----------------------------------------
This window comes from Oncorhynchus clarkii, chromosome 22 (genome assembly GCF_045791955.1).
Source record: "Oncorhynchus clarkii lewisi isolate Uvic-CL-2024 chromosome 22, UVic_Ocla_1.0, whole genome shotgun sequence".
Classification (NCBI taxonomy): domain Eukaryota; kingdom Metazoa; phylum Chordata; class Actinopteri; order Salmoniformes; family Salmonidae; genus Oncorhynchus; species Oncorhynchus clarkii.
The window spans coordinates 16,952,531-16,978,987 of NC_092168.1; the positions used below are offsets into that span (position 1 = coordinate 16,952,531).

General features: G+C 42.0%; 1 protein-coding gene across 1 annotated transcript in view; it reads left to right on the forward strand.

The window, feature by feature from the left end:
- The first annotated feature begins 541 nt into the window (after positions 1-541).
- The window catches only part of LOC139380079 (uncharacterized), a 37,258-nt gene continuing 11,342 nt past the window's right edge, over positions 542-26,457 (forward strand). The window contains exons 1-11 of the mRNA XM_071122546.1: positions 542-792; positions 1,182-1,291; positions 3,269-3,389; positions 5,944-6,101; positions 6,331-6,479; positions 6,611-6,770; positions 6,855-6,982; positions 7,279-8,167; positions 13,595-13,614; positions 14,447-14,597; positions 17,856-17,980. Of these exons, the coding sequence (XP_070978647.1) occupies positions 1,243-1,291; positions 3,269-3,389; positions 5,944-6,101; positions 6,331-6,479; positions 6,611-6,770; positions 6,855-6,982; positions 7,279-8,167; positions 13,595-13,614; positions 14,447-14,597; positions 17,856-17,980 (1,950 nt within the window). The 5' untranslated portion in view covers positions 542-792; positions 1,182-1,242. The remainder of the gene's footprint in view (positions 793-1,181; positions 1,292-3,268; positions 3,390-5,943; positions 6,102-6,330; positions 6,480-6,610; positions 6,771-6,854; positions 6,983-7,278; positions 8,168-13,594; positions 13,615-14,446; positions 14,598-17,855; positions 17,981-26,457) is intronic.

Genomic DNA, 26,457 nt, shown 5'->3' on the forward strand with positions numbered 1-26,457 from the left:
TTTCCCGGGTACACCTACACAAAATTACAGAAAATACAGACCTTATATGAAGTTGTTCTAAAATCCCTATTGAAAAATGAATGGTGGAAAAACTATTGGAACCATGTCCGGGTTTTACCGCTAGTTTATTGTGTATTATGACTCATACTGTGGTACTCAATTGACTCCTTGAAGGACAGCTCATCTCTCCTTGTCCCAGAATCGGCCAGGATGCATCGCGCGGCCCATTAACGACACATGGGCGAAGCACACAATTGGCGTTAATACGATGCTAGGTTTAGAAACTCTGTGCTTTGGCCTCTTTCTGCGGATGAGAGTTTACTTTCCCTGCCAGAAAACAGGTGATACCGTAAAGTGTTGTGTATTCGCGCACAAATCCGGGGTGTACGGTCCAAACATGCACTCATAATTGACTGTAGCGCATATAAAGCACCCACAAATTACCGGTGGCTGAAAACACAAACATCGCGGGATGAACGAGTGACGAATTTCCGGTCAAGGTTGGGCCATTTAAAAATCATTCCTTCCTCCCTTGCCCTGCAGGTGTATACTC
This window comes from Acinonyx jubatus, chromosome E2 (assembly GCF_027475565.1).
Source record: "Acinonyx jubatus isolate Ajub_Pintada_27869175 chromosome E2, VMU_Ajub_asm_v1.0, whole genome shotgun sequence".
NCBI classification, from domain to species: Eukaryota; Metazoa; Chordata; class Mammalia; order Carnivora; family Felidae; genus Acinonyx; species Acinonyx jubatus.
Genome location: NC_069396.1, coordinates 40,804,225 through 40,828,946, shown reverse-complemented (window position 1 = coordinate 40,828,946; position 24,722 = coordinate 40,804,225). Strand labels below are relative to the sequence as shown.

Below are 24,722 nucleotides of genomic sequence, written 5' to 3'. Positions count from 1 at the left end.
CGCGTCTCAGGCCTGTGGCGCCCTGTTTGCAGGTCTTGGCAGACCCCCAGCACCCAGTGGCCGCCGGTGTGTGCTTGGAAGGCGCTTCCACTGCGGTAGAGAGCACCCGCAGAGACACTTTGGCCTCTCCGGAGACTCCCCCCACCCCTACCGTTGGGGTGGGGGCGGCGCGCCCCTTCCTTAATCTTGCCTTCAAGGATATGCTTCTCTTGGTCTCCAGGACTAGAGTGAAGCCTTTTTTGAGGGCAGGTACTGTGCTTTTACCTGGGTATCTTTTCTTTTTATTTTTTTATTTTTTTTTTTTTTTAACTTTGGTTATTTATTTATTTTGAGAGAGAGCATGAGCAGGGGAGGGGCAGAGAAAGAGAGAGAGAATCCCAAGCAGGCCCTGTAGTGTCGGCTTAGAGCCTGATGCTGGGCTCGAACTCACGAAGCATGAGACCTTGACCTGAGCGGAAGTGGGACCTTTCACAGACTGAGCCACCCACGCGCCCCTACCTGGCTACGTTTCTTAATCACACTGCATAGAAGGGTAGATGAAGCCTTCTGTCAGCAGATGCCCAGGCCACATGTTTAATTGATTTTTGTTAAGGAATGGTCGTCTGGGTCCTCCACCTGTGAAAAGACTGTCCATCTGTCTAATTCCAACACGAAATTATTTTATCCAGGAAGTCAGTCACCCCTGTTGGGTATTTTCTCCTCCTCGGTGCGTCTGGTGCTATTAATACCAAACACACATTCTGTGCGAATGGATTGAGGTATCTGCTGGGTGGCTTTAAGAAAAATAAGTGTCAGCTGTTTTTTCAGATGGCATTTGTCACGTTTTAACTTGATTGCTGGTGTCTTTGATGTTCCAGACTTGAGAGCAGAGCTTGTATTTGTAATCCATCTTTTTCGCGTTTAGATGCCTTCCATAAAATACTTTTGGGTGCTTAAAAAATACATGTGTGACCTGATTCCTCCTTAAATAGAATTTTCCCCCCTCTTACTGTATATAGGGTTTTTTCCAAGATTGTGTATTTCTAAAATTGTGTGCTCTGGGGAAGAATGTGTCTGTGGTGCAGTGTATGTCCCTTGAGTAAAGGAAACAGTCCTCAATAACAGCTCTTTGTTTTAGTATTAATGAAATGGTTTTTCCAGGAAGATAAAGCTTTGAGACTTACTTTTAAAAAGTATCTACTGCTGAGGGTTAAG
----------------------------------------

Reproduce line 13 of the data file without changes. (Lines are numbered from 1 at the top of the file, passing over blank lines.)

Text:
NCBI classification, from domain to species: Eukaryota; Metazoa; Chordata; class Mammalia; order Carnivora; family Felidae; genus Acinonyx; species Acinonyx jubatus.